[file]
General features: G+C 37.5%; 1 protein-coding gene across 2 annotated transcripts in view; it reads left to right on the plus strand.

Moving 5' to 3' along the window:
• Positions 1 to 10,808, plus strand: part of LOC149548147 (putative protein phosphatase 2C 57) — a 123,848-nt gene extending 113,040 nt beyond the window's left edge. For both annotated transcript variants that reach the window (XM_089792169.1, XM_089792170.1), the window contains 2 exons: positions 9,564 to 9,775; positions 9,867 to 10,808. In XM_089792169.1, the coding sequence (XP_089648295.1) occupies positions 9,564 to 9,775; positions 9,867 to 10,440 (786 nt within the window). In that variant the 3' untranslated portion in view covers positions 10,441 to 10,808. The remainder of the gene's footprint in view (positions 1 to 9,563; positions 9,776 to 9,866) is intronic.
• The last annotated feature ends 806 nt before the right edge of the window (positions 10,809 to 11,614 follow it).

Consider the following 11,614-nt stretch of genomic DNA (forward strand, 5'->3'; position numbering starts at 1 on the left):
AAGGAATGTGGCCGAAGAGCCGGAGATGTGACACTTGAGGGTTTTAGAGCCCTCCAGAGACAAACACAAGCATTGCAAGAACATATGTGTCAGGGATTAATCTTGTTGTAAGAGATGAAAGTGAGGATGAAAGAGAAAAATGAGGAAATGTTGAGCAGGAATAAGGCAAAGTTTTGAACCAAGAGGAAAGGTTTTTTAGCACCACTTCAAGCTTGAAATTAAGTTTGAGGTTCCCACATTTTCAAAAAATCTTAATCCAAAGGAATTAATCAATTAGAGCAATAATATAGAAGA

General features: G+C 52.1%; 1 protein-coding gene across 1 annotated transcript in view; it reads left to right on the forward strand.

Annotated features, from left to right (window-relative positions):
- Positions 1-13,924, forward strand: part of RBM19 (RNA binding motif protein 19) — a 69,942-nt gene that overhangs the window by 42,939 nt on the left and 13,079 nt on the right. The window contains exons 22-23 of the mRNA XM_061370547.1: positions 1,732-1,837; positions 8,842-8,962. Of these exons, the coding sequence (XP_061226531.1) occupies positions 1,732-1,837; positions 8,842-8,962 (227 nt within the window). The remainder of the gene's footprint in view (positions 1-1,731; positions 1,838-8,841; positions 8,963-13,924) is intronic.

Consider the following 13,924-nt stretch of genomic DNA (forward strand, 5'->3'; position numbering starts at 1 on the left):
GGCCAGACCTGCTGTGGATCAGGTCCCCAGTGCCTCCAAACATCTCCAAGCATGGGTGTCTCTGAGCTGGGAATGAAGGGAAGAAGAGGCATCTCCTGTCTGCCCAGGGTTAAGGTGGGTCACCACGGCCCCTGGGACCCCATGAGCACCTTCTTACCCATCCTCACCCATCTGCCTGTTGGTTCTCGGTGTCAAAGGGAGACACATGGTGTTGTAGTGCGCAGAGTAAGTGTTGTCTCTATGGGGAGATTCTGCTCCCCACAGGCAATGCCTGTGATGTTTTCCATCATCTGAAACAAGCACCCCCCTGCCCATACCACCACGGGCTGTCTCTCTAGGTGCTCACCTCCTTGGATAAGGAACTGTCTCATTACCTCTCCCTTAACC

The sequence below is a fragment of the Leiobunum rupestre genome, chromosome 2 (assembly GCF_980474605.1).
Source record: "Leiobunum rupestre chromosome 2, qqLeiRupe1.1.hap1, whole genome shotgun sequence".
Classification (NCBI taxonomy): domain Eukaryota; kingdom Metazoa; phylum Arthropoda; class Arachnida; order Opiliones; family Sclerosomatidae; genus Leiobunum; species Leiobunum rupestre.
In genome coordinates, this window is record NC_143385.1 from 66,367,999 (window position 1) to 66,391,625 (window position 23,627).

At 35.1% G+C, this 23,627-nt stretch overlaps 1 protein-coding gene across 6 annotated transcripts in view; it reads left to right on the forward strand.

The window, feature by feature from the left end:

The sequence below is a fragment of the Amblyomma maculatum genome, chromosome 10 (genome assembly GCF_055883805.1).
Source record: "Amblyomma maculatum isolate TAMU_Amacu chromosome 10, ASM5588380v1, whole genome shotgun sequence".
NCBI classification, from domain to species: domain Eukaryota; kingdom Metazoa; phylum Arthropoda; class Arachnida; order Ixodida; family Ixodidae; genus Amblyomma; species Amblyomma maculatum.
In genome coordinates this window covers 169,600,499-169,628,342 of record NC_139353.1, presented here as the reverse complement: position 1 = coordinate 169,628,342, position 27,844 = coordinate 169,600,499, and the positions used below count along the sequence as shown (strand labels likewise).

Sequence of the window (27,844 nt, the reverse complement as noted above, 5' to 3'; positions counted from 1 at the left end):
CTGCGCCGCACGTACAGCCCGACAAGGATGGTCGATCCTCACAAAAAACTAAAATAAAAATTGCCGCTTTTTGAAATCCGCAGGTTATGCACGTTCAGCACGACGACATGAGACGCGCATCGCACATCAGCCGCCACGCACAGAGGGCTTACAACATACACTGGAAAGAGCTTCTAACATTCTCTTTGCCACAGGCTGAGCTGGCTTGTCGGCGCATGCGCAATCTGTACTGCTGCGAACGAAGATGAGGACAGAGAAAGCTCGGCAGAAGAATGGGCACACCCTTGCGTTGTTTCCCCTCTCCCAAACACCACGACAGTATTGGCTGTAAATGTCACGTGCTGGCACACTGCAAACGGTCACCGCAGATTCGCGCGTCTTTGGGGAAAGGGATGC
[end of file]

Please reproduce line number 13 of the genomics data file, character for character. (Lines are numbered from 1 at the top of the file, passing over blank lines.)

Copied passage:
Source record: "Leiobunum rupestre chromosome 2, qqLeiRupe1.1.hap1, whole genome shotgun sequence".